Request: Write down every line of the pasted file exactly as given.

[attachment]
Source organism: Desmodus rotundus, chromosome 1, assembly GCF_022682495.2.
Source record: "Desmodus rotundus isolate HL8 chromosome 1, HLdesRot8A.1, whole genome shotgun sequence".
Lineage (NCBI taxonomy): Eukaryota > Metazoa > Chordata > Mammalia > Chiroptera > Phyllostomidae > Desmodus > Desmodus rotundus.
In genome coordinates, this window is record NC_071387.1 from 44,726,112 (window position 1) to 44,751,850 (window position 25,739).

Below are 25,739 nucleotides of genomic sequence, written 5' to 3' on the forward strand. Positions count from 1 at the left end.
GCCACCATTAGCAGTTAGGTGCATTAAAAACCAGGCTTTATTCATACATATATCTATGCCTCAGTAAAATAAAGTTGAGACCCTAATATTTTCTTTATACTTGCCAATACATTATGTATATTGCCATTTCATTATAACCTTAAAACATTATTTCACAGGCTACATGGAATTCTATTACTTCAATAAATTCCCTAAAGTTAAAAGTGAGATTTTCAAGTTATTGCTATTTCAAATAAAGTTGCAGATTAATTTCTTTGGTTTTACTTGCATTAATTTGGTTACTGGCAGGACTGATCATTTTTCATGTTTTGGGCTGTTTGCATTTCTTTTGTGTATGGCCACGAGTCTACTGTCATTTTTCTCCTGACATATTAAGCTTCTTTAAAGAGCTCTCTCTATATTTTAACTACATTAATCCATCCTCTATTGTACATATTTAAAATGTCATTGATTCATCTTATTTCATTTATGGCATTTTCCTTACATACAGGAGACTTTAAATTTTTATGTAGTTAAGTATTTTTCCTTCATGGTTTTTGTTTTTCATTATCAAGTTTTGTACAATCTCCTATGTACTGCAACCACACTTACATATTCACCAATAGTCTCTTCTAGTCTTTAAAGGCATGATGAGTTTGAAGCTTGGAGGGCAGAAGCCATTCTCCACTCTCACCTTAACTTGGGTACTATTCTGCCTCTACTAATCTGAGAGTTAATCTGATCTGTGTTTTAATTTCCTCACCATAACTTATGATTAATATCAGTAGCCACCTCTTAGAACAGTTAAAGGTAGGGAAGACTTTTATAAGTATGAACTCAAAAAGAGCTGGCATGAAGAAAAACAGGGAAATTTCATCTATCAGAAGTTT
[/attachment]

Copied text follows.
Source organism: Desmodus rotundus, chromosome 1, assembly GCF_022682495.2.
Source record: "Desmodus rotundus isolate HL8 chromosome 1, HLdesRot8A.1, whole genome shotgun sequence".
Lineage (NCBI taxonomy): Eukaryota > Metazoa > Chordata > Mammalia > Chiroptera > Phyllostomidae > Desmodus > Desmodus rotundus.
In genome coordinates, this window is record NC_071387.1 from 44,726,112 (window position 1) to 44,751,850 (window position 25,739).

Below are 25,739 nucleotides of genomic sequence, written 5' to 3' on the forward strand. Positions count from 1 at the left end.
GCCACCATTAGCAGTTAGGTGCATTAAAAACCAGGCTTTATTCATACATATATCTATGCCTCAGTAAAATAAAGTTGAGACCCTAATATTTTCTTTATACTTGCCAATACATTATGTATATTGCCATTTCATTATAACCTTAAAACATTATTTCACAGGCTACATGGAATTCTATTACTTCAATAAATTCCCTAAAGTTAAAAGTGAGATTTTCAAGTTATTGCTATTTCAAATAAAGTTGCAGATTAATTTCTTTGGTTTTACTTGCATTAATTTGGTTACTGGCAGGACTGATCATTTTTCATGTTTTGGGCTGTTTGCATTTCTTTTGTGTATGGCCACGAGTCTACTGTCATTTTTCTCCTGACATATTAAGCTTCTTTAAAGAGCTCTCTCTATATTTTAACTACATTAATCCATCCTCTATTGTACATATTTAAAATGTCATTGATTCATCTTATTTCATTTATGGCATTTTCCTTACATACAGGAGACTTTAAATTTTTATGTAGTTAAGTATTTTTCCTTCATGGTTTTTGTTTTTCATTATCAAGTTTTGTACAATCTCCTATGTACTGCAACCACACTTACATATTCACCAATAGTCTCTTCTAGTCTTTAAAGGCATGATGAGTTTGAAGCTTGGAGGGCAGAAGCCATTCTCCACTCTCACCTTAACTTGGGTACTATTCTGCCTCTACTAATCTGAGAGTTAATCTGATCTGTGTTTTAATTTCCTCACCATAACTTATGATTAATATCAGTAGCCACCTCTTAGAACAGTTAAAGGTAGGGAAGACTTTTATAAGTATGAACTCAAAAAGAGCTGGCATGAAGAAAAACAGGGAAATTTCATCTATCAGAAGTTT